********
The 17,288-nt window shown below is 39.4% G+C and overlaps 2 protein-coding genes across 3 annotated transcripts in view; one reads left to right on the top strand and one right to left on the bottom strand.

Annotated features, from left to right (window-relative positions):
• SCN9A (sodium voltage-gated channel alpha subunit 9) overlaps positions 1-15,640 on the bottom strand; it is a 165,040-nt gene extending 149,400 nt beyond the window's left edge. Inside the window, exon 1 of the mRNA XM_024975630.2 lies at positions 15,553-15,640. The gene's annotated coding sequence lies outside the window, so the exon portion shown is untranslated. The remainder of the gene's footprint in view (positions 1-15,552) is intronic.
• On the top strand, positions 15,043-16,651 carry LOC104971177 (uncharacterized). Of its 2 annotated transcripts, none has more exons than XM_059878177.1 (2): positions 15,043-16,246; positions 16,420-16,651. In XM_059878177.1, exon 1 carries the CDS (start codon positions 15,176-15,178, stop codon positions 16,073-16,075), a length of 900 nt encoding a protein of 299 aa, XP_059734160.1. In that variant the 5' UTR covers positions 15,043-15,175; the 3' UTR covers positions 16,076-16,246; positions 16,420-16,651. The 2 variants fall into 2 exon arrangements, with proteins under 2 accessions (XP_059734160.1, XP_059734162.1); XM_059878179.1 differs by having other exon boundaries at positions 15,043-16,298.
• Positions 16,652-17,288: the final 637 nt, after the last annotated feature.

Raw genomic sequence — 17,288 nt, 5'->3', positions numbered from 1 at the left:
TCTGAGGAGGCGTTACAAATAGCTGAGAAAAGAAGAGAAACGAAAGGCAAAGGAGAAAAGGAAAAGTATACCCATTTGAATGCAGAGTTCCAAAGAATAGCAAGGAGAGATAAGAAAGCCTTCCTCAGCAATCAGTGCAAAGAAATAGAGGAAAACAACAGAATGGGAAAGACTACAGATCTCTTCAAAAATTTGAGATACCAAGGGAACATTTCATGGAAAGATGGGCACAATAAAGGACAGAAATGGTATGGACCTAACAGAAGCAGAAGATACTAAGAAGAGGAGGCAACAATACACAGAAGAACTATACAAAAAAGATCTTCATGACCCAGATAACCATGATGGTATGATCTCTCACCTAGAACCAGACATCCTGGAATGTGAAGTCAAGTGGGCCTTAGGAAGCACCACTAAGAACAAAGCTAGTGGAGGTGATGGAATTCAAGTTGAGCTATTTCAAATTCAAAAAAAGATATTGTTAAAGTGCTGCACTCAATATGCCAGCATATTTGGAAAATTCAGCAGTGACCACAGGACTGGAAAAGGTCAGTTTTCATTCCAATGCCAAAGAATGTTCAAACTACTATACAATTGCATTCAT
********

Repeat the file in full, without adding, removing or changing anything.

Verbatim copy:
The 17,288-nt window shown below is 39.4% G+C and overlaps 2 protein-coding genes across 3 annotated transcripts in view; one reads left to right on the top strand and one right to left on the bottom strand.

Annotated features, from left to right (window-relative positions):
• SCN9A (sodium voltage-gated channel alpha subunit 9) overlaps positions 1-15,640 on the bottom strand; it is a 165,040-nt gene extending 149,400 nt beyond the window's left edge. Inside the window, exon 1 of the mRNA XM_024975630.2 lies at positions 15,553-15,640. The gene's annotated coding sequence lies outside the window, so the exon portion shown is untranslated. The remainder of the gene's footprint in view (positions 1-15,552) is intronic.
• On the top strand, positions 15,043-16,651 carry LOC104971177 (uncharacterized). Of its 2 annotated transcripts, none has more exons than XM_059878177.1 (2): positions 15,043-16,246; positions 16,420-16,651. In XM_059878177.1, exon 1 carries the CDS (start codon positions 15,176-15,178, stop codon positions 16,073-16,075), a length of 900 nt encoding a protein of 299 aa, XP_059734160.1. In that variant the 5' UTR covers positions 15,043-15,175; the 3' UTR covers positions 16,076-16,246; positions 16,420-16,651. The 2 variants fall into 2 exon arrangements, with proteins under 2 accessions (XP_059734160.1, XP_059734162.1); XM_059878179.1 differs by having other exon boundaries at positions 15,043-16,298.
• Positions 16,652-17,288: the final 637 nt, after the last annotated feature.

Raw genomic sequence — 17,288 nt, 5'->3', positions numbered from 1 at the left:
TCTGAGGAGGCGTTACAAATAGCTGAGAAAAGAAGAGAAACGAAAGGCAAAGGAGAAAAGGAAAAGTATACCCATTTGAATGCAGAGTTCCAAAGAATAGCAAGGAGAGATAAGAAAGCCTTCCTCAGCAATCAGTGCAAAGAAATAGAGGAAAACAACAGAATGGGAAAGACTACAGATCTCTTCAAAAATTTGAGATACCAAGGGAACATTTCATGGAAAGATGGGCACAATAAAGGACAGAAATGGTATGGACCTAACAGAAGCAGAAGATACTAAGAAGAGGAGGCAACAATACACAGAAGAACTATACAAAAAAGATCTTCATGACCCAGATAACCATGATGGTATGATCTCTCACCTAGAACCAGACATCCTGGAATGTGAAGTCAAGTGGGCCTTAGGAAGCACCACTAAGAACAAAGCTAGTGGAGGTGATGGAATTCAAGTTGAGCTATTTCAAATTCAAAAAAAGATATTGTTAAAGTGCTGCACTCAATATGCCAGCATATTTGGAAAATTCAGCAGTGACCACAGGACTGGAAAAGGTCAGTTTTCATTCCAATGCCAAAGAATGTTCAAACTACTATACAATTGCATTCAT